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Macron crisis: Presidential rivals could back Frexit referendum as anti-EU support grows

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    Brexit trade deal: Should Brexit Britain pander to Joe Biden for US trade deal? VOTE | Politics | News

    Boris Johnson vowed to work closely with Mr Biden when it became clear he had deposed Mr Trump in November’s bitterly-fought US election. He said: “The Prime Minister of the United Kingdom is always going to work very, very closely with whoever is the president of the United States.”

    But it is still unclear what the US-UK relationship will look like after Mr Biden’s January 20 inauguration.

    One former US diplomat said: “The UK Government continued to believe Trump was going to do favours for them and that hasn’t panned out.

    “The trade deal was going to happen in a matter of weeks, then months, and it’s now four years later and it hasn’t happened.”

    Despite the fears over a delayed trade deal, a Government spokesman said both sides were ready to secure a deal to aid economic recovery from the pandemic.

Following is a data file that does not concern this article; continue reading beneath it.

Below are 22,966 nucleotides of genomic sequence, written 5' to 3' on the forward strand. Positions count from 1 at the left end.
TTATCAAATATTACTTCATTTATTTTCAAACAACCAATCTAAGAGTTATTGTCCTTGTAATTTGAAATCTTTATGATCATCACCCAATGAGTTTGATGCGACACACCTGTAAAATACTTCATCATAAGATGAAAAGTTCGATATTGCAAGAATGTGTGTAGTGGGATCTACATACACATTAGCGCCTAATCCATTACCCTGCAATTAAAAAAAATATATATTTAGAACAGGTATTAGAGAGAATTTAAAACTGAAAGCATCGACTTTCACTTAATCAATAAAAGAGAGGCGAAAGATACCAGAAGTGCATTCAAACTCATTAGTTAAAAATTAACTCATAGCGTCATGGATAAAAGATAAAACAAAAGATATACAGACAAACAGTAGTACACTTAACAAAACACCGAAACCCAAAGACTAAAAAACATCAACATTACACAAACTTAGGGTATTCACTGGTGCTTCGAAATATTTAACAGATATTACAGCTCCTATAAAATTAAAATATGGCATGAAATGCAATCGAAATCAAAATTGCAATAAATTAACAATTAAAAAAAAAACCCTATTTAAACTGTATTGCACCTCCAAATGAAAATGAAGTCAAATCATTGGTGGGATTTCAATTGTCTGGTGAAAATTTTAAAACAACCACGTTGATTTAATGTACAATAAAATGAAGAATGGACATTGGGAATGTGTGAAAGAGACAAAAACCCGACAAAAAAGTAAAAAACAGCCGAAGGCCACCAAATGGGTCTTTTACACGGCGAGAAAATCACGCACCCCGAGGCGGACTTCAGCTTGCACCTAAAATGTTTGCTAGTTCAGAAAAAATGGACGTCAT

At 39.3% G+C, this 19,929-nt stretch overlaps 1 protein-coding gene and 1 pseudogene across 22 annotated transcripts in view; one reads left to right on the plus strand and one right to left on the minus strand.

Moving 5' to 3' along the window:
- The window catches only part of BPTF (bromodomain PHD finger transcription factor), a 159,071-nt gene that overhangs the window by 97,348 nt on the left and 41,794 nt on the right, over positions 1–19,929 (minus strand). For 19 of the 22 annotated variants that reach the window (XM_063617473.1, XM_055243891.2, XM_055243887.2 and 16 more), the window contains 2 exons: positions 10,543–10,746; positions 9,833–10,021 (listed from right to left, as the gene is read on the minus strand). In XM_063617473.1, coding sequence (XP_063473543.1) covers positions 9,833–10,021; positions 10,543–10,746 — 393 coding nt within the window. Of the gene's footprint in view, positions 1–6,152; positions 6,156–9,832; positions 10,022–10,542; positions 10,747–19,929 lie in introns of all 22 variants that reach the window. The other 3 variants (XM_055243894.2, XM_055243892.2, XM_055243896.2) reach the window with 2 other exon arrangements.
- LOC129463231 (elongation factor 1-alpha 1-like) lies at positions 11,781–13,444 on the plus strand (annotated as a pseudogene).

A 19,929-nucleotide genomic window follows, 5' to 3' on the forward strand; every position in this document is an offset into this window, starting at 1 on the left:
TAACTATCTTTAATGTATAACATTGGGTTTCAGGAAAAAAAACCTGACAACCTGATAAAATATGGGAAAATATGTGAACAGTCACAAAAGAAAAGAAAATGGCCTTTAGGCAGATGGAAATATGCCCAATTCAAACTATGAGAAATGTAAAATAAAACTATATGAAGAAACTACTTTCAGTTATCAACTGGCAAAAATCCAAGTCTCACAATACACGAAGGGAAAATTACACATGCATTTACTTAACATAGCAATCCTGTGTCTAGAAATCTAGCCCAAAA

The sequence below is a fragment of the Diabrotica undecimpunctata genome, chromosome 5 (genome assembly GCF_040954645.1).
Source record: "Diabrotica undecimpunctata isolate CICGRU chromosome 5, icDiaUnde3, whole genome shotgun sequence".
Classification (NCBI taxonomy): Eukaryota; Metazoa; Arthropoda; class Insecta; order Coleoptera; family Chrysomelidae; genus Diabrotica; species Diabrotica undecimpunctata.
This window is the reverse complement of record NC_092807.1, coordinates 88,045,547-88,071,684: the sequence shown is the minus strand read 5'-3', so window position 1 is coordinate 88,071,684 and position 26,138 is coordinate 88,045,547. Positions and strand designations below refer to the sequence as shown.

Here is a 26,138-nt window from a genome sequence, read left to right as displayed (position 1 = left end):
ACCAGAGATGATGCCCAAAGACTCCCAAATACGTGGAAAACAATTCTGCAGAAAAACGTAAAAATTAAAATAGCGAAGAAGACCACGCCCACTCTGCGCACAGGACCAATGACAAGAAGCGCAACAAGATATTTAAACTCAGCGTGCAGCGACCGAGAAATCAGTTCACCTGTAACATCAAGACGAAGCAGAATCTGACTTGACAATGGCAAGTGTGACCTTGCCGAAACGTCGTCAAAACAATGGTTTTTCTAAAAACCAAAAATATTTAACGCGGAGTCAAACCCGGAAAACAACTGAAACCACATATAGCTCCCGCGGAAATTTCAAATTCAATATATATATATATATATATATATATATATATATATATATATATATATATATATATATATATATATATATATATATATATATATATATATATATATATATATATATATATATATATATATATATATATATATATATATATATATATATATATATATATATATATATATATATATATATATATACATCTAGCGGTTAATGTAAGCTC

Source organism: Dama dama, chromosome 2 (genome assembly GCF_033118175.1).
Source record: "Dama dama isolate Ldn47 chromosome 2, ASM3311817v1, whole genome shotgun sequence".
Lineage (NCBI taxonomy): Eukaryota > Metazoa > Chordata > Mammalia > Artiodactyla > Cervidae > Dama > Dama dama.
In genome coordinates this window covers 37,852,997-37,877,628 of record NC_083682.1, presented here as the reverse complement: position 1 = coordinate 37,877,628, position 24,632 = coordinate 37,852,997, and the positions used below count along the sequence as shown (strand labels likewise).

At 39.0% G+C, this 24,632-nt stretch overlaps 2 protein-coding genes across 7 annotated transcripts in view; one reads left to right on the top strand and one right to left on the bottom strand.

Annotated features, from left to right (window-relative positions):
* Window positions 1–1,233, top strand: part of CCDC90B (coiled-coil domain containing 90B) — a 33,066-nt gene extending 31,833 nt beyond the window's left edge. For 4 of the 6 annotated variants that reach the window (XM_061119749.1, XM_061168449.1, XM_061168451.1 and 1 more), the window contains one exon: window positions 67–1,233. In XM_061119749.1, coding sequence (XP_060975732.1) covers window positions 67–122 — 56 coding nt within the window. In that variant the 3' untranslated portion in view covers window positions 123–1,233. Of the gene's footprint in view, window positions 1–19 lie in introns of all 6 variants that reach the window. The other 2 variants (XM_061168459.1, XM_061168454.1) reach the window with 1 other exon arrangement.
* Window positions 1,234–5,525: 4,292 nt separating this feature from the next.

The spokesman said: “From the outset, we have engaged with US partners on a bipartisan basis — at the federal and state level.

    “This agreement would support both of our economies to build back better from Covid-19.”

    Some US and UK officials believe Britain will not see a trade deal for some time amid suggestions Mr Biden’s team will look form greater ties with France and Germany.

    Secretary of State in waiting Anthony Blinken has described Brexit as a mess while Mr Biden himself served under Barack Obama who was strongly opposed to Brexit and even warned of the consequences to transatlantic trade if the UK left the EU.

    READ  MORE: Brexit LIVE: France digs in heels over fishing export chaos to EU

    Mr Biden had also warned no trade deal could be done with Britain if the terms of the Northern Ireland Good Friday Agreement were breached by the Internal Markets Bill although the legislation was eventually dropped.

    Charles Kupchan, a former official at the National Security Council for European Affairs, said London will nevertheless be further down the list of priorities for the White House as a result of its departure from the EU.

    He said: “When you wanted to get something done with Europe, you made the first or perhaps second call to London.

    Former deputy ambassador to the UK, Lewis Lukens, also claimed the new administration will have too many domestic issues to deal with first before a trade deal with Britain and said a  new trade deal in 2021 will be unlikely despite the UK’s needs to agree one.

    He said: “I’d say the best case scenario for a deal is 2022.”

    According to 2018 figures, the US was the UK’s largest trading partner.

    Trade with the US amounted to £201.6billion, which was 15 percent of the UK’s total trade.



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